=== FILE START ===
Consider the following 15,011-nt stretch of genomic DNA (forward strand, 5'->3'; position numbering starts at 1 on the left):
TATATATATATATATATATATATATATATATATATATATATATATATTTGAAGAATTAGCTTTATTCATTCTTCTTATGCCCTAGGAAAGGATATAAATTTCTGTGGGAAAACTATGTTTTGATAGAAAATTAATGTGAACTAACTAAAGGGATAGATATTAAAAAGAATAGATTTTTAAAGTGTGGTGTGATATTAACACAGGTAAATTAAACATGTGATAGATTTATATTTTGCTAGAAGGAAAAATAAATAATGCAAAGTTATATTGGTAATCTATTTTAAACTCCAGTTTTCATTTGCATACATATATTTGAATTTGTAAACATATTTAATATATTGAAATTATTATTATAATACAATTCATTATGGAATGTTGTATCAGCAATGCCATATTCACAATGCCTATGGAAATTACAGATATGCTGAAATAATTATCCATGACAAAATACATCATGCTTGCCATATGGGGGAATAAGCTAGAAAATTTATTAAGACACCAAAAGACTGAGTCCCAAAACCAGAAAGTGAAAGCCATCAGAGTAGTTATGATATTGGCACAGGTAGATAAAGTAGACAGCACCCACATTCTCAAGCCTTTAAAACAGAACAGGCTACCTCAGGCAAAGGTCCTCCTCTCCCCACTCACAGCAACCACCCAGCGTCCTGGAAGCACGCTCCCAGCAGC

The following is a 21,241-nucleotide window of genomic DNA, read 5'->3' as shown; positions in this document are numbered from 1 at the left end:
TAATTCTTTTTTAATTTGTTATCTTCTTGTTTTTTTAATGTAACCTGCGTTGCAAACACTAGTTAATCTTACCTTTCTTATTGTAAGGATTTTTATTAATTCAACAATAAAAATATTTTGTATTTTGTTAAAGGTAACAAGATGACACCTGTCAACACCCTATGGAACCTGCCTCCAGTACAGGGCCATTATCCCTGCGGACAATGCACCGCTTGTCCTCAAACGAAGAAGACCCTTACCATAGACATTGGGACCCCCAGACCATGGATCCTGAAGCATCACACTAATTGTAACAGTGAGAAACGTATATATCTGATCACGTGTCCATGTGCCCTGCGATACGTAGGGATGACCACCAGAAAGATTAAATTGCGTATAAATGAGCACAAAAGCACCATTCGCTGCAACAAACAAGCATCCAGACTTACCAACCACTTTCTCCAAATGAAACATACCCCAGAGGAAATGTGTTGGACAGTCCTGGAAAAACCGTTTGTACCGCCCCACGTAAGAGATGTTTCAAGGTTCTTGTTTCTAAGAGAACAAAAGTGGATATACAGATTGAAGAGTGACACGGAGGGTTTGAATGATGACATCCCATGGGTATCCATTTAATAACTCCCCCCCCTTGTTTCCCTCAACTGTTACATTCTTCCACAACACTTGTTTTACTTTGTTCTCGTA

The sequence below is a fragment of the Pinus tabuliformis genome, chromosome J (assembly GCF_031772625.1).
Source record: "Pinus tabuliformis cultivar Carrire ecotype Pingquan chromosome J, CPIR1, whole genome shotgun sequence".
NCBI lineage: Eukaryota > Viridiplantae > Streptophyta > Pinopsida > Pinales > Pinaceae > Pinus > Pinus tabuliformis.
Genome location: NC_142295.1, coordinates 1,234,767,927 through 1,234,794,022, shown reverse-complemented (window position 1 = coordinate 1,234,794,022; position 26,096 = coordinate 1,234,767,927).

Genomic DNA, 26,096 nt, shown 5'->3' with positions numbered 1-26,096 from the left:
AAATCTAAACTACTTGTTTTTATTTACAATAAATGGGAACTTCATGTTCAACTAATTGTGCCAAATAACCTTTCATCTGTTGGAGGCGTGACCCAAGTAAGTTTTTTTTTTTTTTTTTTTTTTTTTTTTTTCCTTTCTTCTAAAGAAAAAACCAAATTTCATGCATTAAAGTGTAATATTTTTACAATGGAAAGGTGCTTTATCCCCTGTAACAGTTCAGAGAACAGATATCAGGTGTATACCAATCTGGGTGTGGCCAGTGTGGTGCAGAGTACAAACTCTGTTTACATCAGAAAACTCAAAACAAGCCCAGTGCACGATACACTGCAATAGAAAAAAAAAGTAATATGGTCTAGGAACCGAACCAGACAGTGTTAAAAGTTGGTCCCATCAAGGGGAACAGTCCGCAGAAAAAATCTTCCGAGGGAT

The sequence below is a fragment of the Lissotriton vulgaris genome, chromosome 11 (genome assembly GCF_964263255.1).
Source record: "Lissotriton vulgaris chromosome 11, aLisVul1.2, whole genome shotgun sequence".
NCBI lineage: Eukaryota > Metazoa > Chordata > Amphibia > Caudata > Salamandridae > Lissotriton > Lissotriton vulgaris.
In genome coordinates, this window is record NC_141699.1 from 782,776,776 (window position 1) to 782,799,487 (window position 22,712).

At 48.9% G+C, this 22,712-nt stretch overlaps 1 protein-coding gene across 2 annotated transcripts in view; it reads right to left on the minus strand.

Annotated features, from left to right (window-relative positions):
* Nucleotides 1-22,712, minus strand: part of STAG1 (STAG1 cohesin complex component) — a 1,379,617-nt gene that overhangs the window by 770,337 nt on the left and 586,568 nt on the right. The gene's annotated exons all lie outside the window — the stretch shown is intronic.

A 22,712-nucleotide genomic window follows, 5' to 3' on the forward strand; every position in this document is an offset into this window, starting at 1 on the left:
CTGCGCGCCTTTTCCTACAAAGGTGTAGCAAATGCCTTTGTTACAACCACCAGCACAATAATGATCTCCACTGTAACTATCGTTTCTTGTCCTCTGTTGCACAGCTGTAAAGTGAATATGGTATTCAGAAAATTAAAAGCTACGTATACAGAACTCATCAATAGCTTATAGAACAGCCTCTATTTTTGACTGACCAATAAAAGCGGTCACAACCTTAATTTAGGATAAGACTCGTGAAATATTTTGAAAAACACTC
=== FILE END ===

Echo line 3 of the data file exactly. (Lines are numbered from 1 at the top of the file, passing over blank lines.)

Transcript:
The following is a 21,241-nucleotide window of genomic DNA, read 5'->3' as shown; positions in this document are numbered from 1 at the left end: